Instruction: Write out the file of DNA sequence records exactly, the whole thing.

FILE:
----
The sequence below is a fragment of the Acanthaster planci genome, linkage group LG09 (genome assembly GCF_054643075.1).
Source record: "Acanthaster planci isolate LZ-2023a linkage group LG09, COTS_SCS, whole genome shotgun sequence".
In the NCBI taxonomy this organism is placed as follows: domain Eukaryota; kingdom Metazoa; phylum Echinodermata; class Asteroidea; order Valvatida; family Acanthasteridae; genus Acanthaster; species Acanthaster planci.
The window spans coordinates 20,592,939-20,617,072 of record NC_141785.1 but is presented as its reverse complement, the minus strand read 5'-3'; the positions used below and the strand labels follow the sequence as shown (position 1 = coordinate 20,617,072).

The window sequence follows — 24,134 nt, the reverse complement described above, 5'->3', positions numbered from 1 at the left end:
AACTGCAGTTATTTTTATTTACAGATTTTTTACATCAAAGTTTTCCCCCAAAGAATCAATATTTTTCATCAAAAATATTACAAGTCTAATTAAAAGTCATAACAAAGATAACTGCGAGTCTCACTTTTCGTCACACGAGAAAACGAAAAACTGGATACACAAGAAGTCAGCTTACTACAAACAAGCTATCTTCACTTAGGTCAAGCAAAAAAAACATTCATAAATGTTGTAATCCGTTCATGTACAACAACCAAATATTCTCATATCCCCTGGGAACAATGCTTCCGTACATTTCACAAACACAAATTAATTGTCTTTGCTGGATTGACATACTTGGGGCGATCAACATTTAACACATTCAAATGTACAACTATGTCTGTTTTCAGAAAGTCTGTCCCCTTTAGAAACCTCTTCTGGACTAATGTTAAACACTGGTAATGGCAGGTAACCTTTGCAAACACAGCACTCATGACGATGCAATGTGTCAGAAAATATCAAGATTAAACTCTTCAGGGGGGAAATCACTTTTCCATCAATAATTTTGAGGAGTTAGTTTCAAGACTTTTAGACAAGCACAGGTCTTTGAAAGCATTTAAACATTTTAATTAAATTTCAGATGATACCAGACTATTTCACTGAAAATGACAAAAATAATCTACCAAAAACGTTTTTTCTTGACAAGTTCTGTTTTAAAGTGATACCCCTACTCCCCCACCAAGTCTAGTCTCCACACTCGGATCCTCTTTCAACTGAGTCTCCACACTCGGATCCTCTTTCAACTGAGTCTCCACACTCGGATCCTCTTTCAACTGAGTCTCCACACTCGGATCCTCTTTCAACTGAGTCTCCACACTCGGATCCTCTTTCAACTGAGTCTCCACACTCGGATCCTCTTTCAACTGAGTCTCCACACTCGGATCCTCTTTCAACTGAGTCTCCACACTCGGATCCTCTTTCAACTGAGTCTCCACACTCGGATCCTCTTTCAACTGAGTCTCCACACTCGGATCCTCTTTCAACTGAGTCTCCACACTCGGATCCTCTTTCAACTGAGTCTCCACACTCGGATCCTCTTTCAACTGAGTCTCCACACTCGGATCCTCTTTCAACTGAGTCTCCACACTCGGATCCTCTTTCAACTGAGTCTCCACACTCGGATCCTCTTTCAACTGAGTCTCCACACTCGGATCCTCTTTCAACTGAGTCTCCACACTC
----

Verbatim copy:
The sequence below is a fragment of the Acanthaster planci genome, linkage group LG09 (genome assembly GCF_054643075.1).
Source record: "Acanthaster planci isolate LZ-2023a linkage group LG09, COTS_SCS, whole genome shotgun sequence".
In the NCBI taxonomy this organism is placed as follows: domain Eukaryota; kingdom Metazoa; phylum Echinodermata; class Asteroidea; order Valvatida; family Acanthasteridae; genus Acanthaster; species Acanthaster planci.
The window spans coordinates 20,592,939-20,617,072 of record NC_141785.1 but is presented as its reverse complement, the minus strand read 5'-3'; the positions used below and the strand labels follow the sequence as shown (position 1 = coordinate 20,617,072).

The window sequence follows — 24,134 nt, the reverse complement described above, 5'->3', positions numbered from 1 at the left end:
AACTGCAGTTATTTTTATTTACAGATTTTTTACATCAAAGTTTTCCCCCAAAGAATCAATATTTTTCATCAAAAATATTACAAGTCTAATTAAAAGTCATAACAAAGATAACTGCGAGTCTCACTTTTCGTCACACGAGAAAACGAAAAACTGGATACACAAGAAGTCAGCTTACTACAAACAAGCTATCTTCACTTAGGTCAAGCAAAAAAAACATTCATAAATGTTGTAATCCGTTCATGTACAACAACCAAATATTCTCATATCCCCTGGGAACAATGCTTCCGTACATTTCACAAACACAAATTAATTGTCTTTGCTGGATTGACATACTTGGGGCGATCAACATTTAACACATTCAAATGTACAACTATGTCTGTTTTCAGAAAGTCTGTCCCCTTTAGAAACCTCTTCTGGACTAATGTTAAACACTGGTAATGGCAGGTAACCTTTGCAAACACAGCACTCATGACGATGCAATGTGTCAGAAAATATCAAGATTAAACTCTTCAGGGGGGAAATCACTTTTCCATCAATAATTTTGAGGAGTTAGTTTCAAGACTTTTAGACAAGCACAGGTCTTTGAAAGCATTTAAACATTTTAATTAAATTTCAGATGATACCAGACTATTTCACTGAAAATGACAAAAATAATCTACCAAAAACGTTTTTTCTTGACAAGTTCTGTTTTAAAGTGATACCCCTACTCCCCCACCAAGTCTAGTCTCCACACTCGGATCCTCTTTCAACTGAGTCTCCACACTCGGATCCTCTTTCAACTGAGTCTCCACACTCGGATCCTCTTTCAACTGAGTCTCCACACTCGGATCCTCTTTCAACTGAGTCTCCACACTCGGATCCTCTTTCAACTGAGTCTCCACACTCGGATCCTCTTTCAACTGAGTCTCCACACTCGGATCCTCTTTCAACTGAGTCTCCACACTCGGATCCTCTTTCAACTGAGTCTCCACACTCGGATCCTCTTTCAACTGAGTCTCCACACTCGGATCCTCTTTCAACTGAGTCTCCACACTCGGATCCTCTTTCAACTGAGTCTCCACACTCGGATCCTCTTTCAACTGAGTCTCCACACTCGGATCCTCTTTCAACTGAGTCTCCACACTCGGATCCTCTTTCAACTGAGTCTCCACACTCGGATCCTCTTTCAACTGAGTCTCCACACTCGGATCCTCTTTCAACTGAGTCTCCACACTC